It is notable that the guy is fascinated with a lot of things in UE4 that, as it turns out, you can also do as well or even better in Unity. He loves, for instance, Blueprint visual scripting... did he bother to check out uScript for Unity? He loves the node-based Shader in UE4.... well there is ShaderForge in Unity. He loves Physically Based Rendering in UE4 but doesn't mention Alloy in Unity. Sure some of these things are add on costs (usually pretty tiny) and there are also lower cost or sometimes even free alternatives to many of them. The best part is you can mix and match which pieces work best for you. If you don't like UE4's node-based shader... tough! But in Unity you have a few to pick form..... .... or better yet, you can make your own! The best part of Unity is how seamlessly extensible the editor is. This is a huge productivity booster. Every game we do we create custom tools that enhance the efficiency of the designers and artists. It's so easy to do, you just naturally create augmenting tools as the need comes up. Our designers and artists can do amazing things without ever having worry about writing any code... much less even a visual scripting system. This is because we made the tools specific to the game that let them express what they need all from the inspectors and the scene tools.

Another cool thing: make a great addon that is generally useful... then wrap it up and sell it in the Asset Store. Monetize that sucker! Or give it away for free if you like.

Is Unity perfect? Nope. But it is insanely efficient for developing games. Works with any sized team well enough, and creates titles that run across tons of platforms. And the Asset Store is a treasure trove of extensions that just make it better and better all the time.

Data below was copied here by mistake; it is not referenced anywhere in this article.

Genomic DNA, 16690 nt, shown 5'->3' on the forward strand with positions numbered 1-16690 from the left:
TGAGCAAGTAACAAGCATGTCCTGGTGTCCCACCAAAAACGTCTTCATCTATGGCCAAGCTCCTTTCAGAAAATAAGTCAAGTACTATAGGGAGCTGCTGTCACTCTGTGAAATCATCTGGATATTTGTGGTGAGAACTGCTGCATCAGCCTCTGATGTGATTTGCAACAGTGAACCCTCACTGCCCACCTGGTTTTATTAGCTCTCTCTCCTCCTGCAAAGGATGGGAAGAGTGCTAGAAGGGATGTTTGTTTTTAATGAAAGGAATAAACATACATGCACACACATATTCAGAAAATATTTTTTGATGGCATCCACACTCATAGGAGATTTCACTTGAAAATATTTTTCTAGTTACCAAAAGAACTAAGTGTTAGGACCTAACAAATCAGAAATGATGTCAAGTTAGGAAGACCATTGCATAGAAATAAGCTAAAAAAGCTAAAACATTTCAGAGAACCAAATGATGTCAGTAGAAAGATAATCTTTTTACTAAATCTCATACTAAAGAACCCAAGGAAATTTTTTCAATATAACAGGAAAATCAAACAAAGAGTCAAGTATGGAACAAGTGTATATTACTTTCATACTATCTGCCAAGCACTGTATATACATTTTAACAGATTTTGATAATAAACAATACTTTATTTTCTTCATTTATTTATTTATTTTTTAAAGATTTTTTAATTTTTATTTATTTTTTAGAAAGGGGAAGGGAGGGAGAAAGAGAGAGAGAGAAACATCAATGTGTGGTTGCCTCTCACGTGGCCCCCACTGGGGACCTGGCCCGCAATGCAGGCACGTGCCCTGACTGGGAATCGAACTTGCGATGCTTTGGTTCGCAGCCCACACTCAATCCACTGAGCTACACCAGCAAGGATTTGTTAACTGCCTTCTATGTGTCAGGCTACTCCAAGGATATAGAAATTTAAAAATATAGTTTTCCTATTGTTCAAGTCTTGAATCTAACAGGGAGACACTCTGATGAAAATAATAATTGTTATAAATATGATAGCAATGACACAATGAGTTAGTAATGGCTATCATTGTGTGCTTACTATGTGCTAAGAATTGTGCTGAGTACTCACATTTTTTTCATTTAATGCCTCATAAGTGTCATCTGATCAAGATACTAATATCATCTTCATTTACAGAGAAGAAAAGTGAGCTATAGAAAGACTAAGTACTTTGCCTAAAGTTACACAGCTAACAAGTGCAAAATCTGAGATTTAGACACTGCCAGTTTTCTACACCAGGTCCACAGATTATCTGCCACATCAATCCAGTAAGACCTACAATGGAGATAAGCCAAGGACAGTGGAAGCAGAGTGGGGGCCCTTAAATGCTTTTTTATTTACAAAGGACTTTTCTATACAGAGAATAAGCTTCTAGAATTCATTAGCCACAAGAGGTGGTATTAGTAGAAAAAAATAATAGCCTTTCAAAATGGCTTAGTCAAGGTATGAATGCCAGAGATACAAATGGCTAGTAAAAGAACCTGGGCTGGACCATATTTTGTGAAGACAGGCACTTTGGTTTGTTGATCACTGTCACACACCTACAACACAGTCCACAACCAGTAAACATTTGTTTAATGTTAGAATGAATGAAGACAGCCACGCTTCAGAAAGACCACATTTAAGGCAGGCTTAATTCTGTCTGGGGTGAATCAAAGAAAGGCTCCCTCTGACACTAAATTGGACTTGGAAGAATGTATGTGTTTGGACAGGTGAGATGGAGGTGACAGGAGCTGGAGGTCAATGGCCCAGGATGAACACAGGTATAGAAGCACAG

The places where it falls behind a tad are either addresseable from add ons, and ultimately in Unity 5.

I am not advocating that one choose Unity over UE4... but if you are going to make an argument, at least make a balanced one with all the facts. I would take his critique with a grain of salt. Try each engine yourself, but make sure you take the time to fully understand both the tool and its eco-system and how it applies to what you are doing. And above all, make sure you have sharp developers on your team who understand the fundamentals. Like I said, no tool will get you out of a jam of your own making.

Comment Re:That's ADMIRAL Grace Hopper (Score 1) 137

Whoosh. (You guys are +5ing bad facts again). The point the AC is trying to make is that Admiral Grace Hopper has a title, and it should be used to honor her career.

Also, the Commodore to Rear Admiral changed occurred in 1985, and Admiral Hopper was involuntarily retired in 1986.

https://www.youtube.com/watch?...

egrep patterns are full regular expressions; it uses a fast deterministic algorithm that sometimes needs exponential space. -- unix manuals